Before the particular history of the people of Israel begins in earnest with God’s call to Abraham in Genesis 12, there is another history—a prehistory. The stories of Genesis 1-11 which make up this prehistory are origin stories: stories that invite us to think about why the world is the way that it is and why we are the way that we are. This series explores the ancient world and worldview of these stories and seeks to draw them into conversation with the world today, ultimately discovering that the God who was at work then is still very much at work in us today.
Let There Be Beauty
Sunday, April 19, 2020
The creation poem of Genesis 1 presents the origins of the cosmos as an orderly affair with each element of creation arriving in its proper time. And with each new addition, the Creator looks at what has been made and declares it Good. But what we often leave out of this picture are the pre-existent, chaotic, primordial waters which were the raw material of God’s creative work. What does it mean for us that God chooses not to defeat chaos, but rather to shape it into something good and beautiful?
In God’s Image
Sunday, April 26, 2020
That God has made us in God’s own image has often led us to think that God has intentionally elevated us above the rest of the animal kingdom and the natural world, leading to all manner of exploitation of and callous disregard for creation. Instead of being a mark of special status, the imago dei is rather a special calling. By creating us in God’s own image, God has invited us to participate in God’s creative and life-giving work in the world.
In the Garden
Sunday, May 3, 2020
God provides a lush, fruitful garden for Adam and Eve to enjoy, gives them a job to do, and also sets up a boundary which they may not cross. All of these—permission, vocation, and prohibition—are part of what it means to live a fruitful life in God’s good creation. While God’s prohibition is an element of life in the garden, it is only one part of the whole.
Whys & Wherefores
Sunday, May 10, 2020
The serpent wreaks havoc in paradise, bringing a swift end to Adam and Eve’s ideal existence. As the first couple is sent away from Eden, we are offered explanations for some of the hardships of life and the most basic alienations of human existence. These explanations do not need to convince us of the actual origins of what they describe; but they should convict us as we see in this scene our own alienated existence and our desire to be drawn into more meaningful communion with creation, one another, and our creator.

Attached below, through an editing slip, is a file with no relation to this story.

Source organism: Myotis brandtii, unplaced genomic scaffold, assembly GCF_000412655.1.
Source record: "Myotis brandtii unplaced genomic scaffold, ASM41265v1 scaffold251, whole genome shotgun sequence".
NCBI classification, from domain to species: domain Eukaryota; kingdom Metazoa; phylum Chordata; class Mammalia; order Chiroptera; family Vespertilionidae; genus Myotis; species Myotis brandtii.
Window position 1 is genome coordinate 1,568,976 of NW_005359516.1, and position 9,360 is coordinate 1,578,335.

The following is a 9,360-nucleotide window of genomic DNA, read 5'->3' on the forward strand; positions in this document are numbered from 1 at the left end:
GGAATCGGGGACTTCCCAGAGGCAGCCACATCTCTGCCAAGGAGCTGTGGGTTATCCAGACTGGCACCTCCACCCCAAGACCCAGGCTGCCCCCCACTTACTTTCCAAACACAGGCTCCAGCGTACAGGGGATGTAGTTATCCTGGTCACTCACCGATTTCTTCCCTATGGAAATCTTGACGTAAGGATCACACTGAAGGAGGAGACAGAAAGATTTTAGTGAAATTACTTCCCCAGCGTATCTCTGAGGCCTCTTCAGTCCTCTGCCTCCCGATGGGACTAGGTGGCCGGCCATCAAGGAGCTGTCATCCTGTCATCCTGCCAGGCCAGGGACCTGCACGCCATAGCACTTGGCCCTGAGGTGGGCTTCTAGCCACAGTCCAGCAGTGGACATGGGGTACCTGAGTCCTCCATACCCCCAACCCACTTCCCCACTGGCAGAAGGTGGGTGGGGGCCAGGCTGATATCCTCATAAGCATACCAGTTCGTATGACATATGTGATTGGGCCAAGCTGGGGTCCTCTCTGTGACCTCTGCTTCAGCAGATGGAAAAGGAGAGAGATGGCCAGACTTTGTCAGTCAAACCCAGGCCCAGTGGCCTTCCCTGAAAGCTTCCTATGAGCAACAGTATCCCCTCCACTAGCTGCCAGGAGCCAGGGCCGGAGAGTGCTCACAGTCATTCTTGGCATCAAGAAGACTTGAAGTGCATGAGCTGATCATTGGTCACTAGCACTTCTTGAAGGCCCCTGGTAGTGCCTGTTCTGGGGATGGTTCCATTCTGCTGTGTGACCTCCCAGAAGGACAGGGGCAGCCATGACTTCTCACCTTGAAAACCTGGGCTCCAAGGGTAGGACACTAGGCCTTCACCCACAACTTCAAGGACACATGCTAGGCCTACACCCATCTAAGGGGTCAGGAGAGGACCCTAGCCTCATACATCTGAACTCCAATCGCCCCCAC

Sunday, May 17, 2020
Cain and Abel are the first sons of Adam and Eve and the first to try their hand at life outside of the Garden of Eden—it does not go well. Cain grows angry when God does not favor his sacrifice and lashes out against Abel, murdering his own brother. We, like Cain, often find anger an easier route than love, and wind up doing harm to ourselves and others. But this story not only shows us the damage we are capable of doing to the fabric of human community; it also shows that God cares for us even so.
This Place Is a Mess
Sunday, May 24, 2020
The notion of any god—never mind our good, loving, and just God—obliterating human and animal life in anger or remorse just doesn’t wash for most of us today. However, we can find much in the story of Noah and the great flood to help us understand what grieves the heart of God and what it is that God really desires for this world that God has made, beautiful mess that it is.
This Mess Is Our Place
Sunday, May 31, 2020
When the flood waters recede, Noah and his family leave the ark and re-enter the world. After the destruction of the flood, this moment marks a new beginning not just for the human race, but for creation as a whole. We find in this story a God who is determined to see God’s good purposes realized. From ark to people to prophet to messiah to church, this God will work incessantly to see the goodness and beauty of this world finally carry the day.
Up, Up, and…Out
Sunday, June 7, 2020
Humans come together in a great city and dream of a tower that reaches to the heavens—a clear symbol of human ambition. But when our ambitions send us skyward, the people around us tend to disappear. God sees what humans are doing and scatters them, frustrating their high aspirations. Instead of reaching up, God wants us reaching out, extending compassion to the people around us, whoever they may be.